Essence-of-Health
Our Map

Search
 

Blog

Christmas inspired recipes

Festive tomato salad This salad is simple but very festive looking. The addition of the optional editions (especially watermelon) make it super kid friendly too! Ingredients  1kg of Heirloom tomatoes diced, quartered or sliced OR 4 punnets of mixed cherry tomatoes halved ½ cup of Basil leaves chopped ¼ cup of Extra Virgin Olive Oil Himalayan salt to taste Optional additions Crumbled feta or grilled cubed haloumi Watermelon cubed Red onion sliced All of the above Method Mix all together and present using a bowl or plate (super simple 😊)   Christmas Bliss Balls Ingredients 1 cup natural almonds 10 dates pitted 1/4 cup currants 1/4 cup raisins 1 teaspoon vanilla bean paste 1 tablespoon...

Healthy tips for the festive season

If you are having lunch or dinner, skip the snacks beforehand and focus on the main meal Try to stick to one plate of food and avoid seconds Balance is good - Load your plate with veggies and salad. Try for half veggies/ salad + ¼ protein + ¼ carbs You can have your cake (or pudding) – but try to stick to a small serve and eat it mindfully so you enjoy it 😊 If you are drinking alcohol, alternate with water between drinks Swap soft drink for sparkling water, and add some fruit like lemon or berries Incorporate exercise into your plans. Even a...

Gut Health in Traditional Chinese Medicine

In Traditional Chinese Medicine, digestive energy (spleen and stomach qi) is inextricably linked to mood – more specifically worry. Quite often if you are feeling worried or stressed, your digestive qi is most likely out of balance. And feeling worried and stressed can lead to an imbalance in digestive qi. Acupuncture and Chinese Herbs can also be beneficial in restoring your gut health. How can you boost your digestive energy according to TCM? Enjoy eating - eating should be pleasurable in that you enjoy giving your body the nourishment it needs to make you healthy. Eat mindfully - try to avoid distractions when eating and focus on purposefully...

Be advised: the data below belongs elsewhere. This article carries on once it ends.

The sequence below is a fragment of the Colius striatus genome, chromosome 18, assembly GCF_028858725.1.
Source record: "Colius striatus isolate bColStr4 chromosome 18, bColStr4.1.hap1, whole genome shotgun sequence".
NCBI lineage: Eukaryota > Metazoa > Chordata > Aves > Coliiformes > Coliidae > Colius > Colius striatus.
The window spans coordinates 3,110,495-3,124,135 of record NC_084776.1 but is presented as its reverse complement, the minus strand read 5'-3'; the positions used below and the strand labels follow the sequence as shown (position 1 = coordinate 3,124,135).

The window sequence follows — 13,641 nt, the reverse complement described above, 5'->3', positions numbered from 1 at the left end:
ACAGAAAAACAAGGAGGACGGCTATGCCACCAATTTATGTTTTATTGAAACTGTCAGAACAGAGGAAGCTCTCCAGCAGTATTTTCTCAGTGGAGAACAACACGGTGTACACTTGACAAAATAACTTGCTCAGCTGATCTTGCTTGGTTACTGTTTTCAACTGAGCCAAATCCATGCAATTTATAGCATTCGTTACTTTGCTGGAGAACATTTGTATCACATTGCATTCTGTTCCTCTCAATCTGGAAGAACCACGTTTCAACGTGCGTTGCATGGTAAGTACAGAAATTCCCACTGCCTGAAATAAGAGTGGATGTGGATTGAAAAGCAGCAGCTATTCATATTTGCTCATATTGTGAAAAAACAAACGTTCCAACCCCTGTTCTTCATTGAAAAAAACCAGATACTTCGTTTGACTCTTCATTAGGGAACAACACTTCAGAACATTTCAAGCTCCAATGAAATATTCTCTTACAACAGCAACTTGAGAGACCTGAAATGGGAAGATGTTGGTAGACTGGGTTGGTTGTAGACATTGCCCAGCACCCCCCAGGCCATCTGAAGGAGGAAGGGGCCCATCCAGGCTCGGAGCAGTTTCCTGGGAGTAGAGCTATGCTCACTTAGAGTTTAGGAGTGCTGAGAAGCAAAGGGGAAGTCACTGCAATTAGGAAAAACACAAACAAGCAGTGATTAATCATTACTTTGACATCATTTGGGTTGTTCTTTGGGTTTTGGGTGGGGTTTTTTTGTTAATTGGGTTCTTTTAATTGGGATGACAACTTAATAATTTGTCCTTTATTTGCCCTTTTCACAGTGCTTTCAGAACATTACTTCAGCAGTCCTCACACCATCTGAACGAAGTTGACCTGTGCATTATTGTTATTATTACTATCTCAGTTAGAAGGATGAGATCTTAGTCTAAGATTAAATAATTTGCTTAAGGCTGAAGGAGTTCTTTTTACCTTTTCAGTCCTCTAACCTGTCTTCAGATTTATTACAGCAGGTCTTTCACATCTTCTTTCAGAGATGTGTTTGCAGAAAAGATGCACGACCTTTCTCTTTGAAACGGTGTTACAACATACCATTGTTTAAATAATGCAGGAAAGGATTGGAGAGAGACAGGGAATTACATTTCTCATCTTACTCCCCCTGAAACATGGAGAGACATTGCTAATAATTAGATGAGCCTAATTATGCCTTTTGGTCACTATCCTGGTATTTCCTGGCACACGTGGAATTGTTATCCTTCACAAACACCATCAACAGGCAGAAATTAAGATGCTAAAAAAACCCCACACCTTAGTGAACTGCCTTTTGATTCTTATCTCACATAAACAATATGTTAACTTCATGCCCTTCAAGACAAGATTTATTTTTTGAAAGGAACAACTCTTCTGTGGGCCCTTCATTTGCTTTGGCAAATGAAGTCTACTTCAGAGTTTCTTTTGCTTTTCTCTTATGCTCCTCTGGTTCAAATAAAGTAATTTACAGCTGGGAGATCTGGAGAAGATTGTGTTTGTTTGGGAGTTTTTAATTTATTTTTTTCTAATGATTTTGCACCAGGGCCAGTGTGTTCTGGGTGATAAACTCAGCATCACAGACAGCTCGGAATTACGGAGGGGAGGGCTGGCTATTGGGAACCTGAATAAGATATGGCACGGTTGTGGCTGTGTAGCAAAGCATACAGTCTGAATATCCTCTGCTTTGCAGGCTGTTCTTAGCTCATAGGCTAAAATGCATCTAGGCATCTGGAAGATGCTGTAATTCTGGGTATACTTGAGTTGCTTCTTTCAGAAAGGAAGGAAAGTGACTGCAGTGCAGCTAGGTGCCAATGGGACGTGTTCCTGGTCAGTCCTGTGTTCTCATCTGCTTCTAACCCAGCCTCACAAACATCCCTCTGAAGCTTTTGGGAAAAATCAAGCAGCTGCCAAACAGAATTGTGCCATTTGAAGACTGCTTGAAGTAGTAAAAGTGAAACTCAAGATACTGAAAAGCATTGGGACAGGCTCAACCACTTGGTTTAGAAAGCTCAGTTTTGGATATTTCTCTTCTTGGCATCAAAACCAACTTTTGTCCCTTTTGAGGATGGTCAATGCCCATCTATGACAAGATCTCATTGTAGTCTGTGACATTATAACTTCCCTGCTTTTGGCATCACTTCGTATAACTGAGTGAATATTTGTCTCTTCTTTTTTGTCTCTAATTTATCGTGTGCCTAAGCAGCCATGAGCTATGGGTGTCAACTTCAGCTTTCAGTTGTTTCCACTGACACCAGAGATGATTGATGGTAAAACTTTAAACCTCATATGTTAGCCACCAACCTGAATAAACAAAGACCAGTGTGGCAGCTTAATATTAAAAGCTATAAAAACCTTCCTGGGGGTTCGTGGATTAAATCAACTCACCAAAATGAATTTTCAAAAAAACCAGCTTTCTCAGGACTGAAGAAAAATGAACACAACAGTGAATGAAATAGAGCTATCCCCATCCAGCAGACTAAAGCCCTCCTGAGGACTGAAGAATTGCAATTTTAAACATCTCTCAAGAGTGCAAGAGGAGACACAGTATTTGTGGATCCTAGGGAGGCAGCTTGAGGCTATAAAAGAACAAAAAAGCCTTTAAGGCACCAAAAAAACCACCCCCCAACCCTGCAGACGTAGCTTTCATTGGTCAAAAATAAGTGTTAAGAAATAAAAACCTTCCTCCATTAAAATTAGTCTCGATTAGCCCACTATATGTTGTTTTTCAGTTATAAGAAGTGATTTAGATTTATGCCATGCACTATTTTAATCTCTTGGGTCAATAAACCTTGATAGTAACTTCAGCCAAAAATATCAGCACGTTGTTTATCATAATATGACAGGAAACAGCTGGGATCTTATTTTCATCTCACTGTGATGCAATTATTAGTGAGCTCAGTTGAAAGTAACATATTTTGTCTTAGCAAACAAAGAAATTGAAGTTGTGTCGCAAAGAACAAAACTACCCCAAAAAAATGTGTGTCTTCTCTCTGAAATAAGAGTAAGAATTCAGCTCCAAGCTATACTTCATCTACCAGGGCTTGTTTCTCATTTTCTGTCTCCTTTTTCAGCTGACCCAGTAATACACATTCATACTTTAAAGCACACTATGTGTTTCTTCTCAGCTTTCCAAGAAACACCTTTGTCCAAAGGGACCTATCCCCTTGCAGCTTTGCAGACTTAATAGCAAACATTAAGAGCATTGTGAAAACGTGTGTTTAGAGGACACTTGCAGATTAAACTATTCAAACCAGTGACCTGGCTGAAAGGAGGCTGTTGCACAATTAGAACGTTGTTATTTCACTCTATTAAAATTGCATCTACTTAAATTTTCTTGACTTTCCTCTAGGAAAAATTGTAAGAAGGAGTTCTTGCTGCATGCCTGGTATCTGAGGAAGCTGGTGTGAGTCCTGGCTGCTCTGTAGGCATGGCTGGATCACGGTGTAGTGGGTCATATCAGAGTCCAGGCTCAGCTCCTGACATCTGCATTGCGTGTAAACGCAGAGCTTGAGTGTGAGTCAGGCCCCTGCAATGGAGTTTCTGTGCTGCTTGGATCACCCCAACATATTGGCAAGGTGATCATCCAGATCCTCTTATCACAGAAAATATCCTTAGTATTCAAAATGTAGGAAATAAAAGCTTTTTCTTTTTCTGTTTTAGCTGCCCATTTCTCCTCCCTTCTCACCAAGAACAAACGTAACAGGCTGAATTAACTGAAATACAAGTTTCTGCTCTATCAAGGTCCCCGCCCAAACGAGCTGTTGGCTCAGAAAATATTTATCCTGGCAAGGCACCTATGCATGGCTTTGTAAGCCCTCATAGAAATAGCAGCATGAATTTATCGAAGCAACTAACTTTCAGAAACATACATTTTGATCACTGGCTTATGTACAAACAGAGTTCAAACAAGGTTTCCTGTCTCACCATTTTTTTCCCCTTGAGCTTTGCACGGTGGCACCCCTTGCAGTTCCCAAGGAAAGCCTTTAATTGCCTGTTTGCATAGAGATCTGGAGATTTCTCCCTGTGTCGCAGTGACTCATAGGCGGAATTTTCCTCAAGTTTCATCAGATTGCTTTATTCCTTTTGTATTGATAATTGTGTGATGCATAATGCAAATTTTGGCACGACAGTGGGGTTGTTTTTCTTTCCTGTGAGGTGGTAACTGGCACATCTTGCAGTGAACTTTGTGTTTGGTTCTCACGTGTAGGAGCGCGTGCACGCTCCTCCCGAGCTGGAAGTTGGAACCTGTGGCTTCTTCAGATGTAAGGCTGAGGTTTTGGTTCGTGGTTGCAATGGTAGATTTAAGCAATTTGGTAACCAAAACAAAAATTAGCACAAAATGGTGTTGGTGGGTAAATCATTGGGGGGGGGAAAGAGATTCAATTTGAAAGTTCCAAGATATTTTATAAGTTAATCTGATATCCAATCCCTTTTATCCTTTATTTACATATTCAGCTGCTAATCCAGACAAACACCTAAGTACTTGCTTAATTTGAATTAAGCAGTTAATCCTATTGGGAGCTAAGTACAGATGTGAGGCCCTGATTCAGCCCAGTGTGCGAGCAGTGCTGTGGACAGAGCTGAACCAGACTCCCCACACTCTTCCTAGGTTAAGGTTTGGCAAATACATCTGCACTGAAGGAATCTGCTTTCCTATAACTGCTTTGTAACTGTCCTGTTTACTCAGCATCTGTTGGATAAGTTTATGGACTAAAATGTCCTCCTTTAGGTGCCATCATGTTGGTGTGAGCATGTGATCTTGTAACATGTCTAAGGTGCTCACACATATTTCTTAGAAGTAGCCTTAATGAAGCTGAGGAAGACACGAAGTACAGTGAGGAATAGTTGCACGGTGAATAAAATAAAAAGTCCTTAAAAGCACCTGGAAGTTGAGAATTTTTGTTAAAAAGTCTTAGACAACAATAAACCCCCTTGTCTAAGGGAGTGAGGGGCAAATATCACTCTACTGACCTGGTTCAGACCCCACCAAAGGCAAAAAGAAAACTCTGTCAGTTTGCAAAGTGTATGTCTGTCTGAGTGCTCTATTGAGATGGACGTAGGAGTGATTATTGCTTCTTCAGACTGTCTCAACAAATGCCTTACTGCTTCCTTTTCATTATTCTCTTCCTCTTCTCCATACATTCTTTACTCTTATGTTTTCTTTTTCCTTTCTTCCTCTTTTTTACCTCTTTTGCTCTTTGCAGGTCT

Prebiotics & Probiotics

Prebiotics are fibres that pass through our digestive tract and help to nourish our gut microbiome. Good sources of prebiotics are onion, garlic, leek, rolled oats, chickpeas, lentils, and unripe bananas. Probiotics are live microorganisms which can be taken to replenish our gut microbiome. Fermented foods like sauerkraut and kombucha as well as yogurt are good sources of probiotics. Supplements are also a great option. We stock a number of different supplements which contain strains beneficial for certain conditions. Please speak with Sandra or Bernie about the most suitable probiotic for you....

Basil Chicken Stir-fry

Ingredients 500g Chicken Mince 1 cup of diced capsicum* 1 cup of diced celery* 1 cup of diced zucchini* 1 cup of grated carrot* 1/2 a cup of basil leaves finely chopped 1/2 to 1 teaspoon of chili flakes/ 1 raw chili deseeded and sliced 2 cloves of garlic crushed (can add leek if not able to tolerate garlic) 2 tablespoons of tamari 1 tablespoon of cooking oil of choice Method Brown chicken mince in oil of choice Add garlic and saute for a further 30 seconds Add vegetables and stirfry for 1 - 2 minutes Add basil, tamari and chilli. Mix and cook for a further minute or until vegetables are as you like them Serve on...